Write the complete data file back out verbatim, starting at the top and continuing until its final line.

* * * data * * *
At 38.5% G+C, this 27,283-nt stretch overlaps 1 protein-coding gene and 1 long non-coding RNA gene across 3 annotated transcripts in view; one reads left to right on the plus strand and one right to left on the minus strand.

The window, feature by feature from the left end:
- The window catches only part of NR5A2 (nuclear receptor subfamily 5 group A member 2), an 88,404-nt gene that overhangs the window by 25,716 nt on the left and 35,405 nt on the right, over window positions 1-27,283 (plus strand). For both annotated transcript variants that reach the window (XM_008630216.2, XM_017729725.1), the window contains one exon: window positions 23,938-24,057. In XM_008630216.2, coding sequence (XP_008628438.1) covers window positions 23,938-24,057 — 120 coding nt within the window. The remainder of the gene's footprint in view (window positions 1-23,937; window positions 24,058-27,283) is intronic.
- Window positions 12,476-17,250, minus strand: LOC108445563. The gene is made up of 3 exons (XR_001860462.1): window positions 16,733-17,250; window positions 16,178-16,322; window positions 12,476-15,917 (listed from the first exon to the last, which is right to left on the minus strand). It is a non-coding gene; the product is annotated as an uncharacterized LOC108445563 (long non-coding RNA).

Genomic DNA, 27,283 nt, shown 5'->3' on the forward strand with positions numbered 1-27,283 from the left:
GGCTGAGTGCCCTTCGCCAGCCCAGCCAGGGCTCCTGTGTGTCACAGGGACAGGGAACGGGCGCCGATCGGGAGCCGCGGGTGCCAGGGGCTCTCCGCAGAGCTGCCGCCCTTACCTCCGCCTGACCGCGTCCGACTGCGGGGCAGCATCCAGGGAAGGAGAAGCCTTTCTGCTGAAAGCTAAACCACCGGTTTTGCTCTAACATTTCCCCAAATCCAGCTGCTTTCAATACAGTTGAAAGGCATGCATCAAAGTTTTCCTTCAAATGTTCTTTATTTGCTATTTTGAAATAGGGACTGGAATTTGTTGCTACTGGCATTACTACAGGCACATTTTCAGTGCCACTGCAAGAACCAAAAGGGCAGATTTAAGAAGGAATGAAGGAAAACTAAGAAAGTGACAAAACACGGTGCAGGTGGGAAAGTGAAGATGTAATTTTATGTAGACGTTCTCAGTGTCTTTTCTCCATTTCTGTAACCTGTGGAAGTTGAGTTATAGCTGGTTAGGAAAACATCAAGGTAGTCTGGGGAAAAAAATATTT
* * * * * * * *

At 38.5% G+C, this 27,283-nt stretch overlaps 1 protein-coding gene and 1 long non-coding RNA gene across 3 annotated transcripts in view; one reads left to right on the plus strand and one right to left on the minus strand.

The window, feature by feature from the left end:
- The window catches only part of NR5A2 (nuclear receptor subfamily 5 group A member 2), an 88,404-nt gene that overhangs the window by 25,716 nt on the left and 35,405 nt on the right, over window positions 1-27,283 (plus strand). For both annotated transcript variants that reach the window (XM_008630216.2, XM_017729725.1), the window contains one exon: window positions 23,938-24,057. In XM_008630216.2, coding sequence (XP_008628438.1) covers window positions 23,938-24,057 — 120 coding nt within the window. The remainder of the gene's footprint in view (window positions 1-23,937; window positions 24,058-27,283) is intronic.
- Window positions 12,476-17,250, minus strand: LOC108445563. The gene is made up of 3 exons (XR_001860462.1): window positions 16,733-17,250; window positions 16,178-16,322; window positions 12,476-15,917 (listed from the first exon to the last, which is right to left on the minus strand). It is a non-coding gene; the product is annotated as an uncharacterized LOC108445563 (long non-coding RNA).

Genomic DNA, 27,283 nt, shown 5'->3' on the forward strand with positions numbered 1-27,283 from the left:
GGCTGAGTGCCCTTCGCCAGCCCAGCCAGGGCTCCTGTGTGTCACAGGGACAGGGAACGGGCGCCGATCGGGAGCCGCGGGTGCCAGGGGCTCTCCGCAGAGCTGCCGCCCTTACCTCCGCCTGACCGCGTCCGACTGCGGGGCAGCATCCAGGGAAGGAGAAGCCTTTCTGCTGAAAGCTAAACCACCGGTTTTGCTCTAACATTTCCCCAAATCCAGCTGCTTTCAATACAGTTGAAAGGCATGCATCAAAGTTTTCCTTCAAATGTTCTTTATTTGCTATTTTGAAATAGGGACTGGAATTTGTTGCTACTGGCATTACTACAGGCACATTTTCAGTGCCACTGCAAGAACCAAAAGGGCAGATTTAAGAAGGAATGAAGGAAAACTAAGAAAGTGACAAAACACGGTGCAGGTGGGAAAGTGAAGATGTAATTTTATGTAGACGTTCTCAGTGTCTTTTCTCCATTTCTGTAACCTGTGGAAGTTGAGTTATAGCTGGTTAGGAAAACATCAAGGTAGTCTGGGGAAAAAAATATTT